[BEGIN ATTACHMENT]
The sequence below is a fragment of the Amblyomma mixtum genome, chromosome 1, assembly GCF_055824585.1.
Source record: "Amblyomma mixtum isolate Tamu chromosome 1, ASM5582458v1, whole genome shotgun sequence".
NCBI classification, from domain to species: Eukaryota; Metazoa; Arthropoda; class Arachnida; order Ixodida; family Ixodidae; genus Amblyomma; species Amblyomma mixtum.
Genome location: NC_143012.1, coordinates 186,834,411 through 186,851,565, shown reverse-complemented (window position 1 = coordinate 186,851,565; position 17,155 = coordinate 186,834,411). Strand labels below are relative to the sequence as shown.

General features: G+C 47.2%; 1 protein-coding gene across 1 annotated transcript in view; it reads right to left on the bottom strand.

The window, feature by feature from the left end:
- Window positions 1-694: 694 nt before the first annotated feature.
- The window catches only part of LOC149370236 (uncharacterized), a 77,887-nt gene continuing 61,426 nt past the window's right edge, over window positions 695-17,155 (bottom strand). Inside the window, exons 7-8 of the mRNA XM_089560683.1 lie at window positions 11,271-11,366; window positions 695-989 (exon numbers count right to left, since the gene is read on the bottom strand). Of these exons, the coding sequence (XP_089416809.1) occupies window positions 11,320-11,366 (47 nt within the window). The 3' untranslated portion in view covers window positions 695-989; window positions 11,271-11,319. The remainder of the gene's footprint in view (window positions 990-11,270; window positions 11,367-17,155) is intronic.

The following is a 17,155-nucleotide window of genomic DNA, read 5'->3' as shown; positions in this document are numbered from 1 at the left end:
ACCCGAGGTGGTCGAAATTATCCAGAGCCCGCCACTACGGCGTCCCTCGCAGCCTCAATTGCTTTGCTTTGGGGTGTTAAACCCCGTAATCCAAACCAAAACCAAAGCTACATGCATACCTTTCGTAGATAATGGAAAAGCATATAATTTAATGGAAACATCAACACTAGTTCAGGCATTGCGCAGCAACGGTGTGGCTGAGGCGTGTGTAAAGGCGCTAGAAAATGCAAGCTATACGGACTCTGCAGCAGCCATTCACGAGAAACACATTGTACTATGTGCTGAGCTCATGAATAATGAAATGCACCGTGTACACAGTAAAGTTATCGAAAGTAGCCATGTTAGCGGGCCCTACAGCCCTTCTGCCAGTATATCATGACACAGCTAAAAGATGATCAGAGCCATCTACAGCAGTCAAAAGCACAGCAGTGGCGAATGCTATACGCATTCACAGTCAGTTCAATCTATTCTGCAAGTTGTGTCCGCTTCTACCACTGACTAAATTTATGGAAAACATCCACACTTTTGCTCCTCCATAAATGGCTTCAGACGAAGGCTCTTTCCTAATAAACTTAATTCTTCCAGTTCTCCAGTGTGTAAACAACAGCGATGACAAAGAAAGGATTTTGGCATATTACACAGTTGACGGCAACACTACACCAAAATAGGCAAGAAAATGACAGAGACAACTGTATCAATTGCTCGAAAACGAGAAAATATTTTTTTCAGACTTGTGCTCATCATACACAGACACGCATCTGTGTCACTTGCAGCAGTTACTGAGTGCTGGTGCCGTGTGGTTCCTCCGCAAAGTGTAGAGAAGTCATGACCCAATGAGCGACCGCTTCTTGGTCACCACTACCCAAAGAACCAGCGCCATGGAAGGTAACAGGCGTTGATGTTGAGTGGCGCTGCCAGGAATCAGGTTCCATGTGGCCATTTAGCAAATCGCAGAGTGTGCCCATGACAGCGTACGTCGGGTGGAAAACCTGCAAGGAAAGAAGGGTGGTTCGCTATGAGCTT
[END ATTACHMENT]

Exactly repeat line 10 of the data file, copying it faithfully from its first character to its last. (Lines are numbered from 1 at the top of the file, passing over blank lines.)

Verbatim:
ACCCGAGGTGGTCGAAATTATCCAGAGCCCGCCACTACGGCGTCCCTCGCAGCCTCAATTGCTTTGCTTTGGGGTGTTAAACCCCGTAATCCAAACCAAAACCAAAGCTACATGCATACCTTTCGTAGATAATGGAAAAGCATATAATTTAATGGAAACATCAACACTAGTTCAGGCATTGCGCAGCAACGGTGTGGCTGAGGCGTGTGTAAAGGCGCTAGAAAATGCAAGCTATACGGACTCTGCAGCAGCCATTCACGAGAAACACATTGTACTATGTGCTGAGCTCATGAATAATGAAATGCACCGTGTACACAGTAAAGTTATCGAAAGTAGCCATGTTAGCGGGCCCTACAGCCCTTCTGCCAGTATATCATGACACAGCTAAAAGATGATCAGAGCCATCTACAGCAGTCAAAAGCACAGCAGTGGCGAATGCTATACGCATTCACAGTCAGTTCAATCTATTCTGCAAGTTGTGTCCGCTTCTACCACTGACTAAATTTATGGAAAACATCCACACTTTTGCTCCTCCATAAATGGCTTCAGACGAAGGCTCTTTCCTAATAAACTTAATTCTTCCAGTTCTCCAGTGTGTAAACAACAGCGATGACAAAGAAAGGATTTTGGCATATTACACAGTTGACGGCAACACTACACCAAAATAGGCAAGAAAATGACAGAGACAACTGTATCAATTGCTCGAAAACGAGAAAATATTTTTTTCAGACTTGTGCTCATCATACACAGACACGCATCTGTGTCACTTGCAGCAGTTACTGAGTGCTGGTGCCGTGTGGTTCCTCCGCAAAGTGTAGAGAAGTCATGACCCAATGAGCGACCGCTTCTTGGTCACCACTACCCAAAGAACCAGCGCCATGGAAGGTAACAGGCGTTGATGTTGAGTGGCGCTGCCAGGAATCAGGTTCCATGTGGCCATTTAGCAAATCGCAGAGTGTGCCCATGACAGCGTACGTCGGGTGGAAAACCTGCAAGGAAAGAAGGGTGGTTCGCTATGAGCTT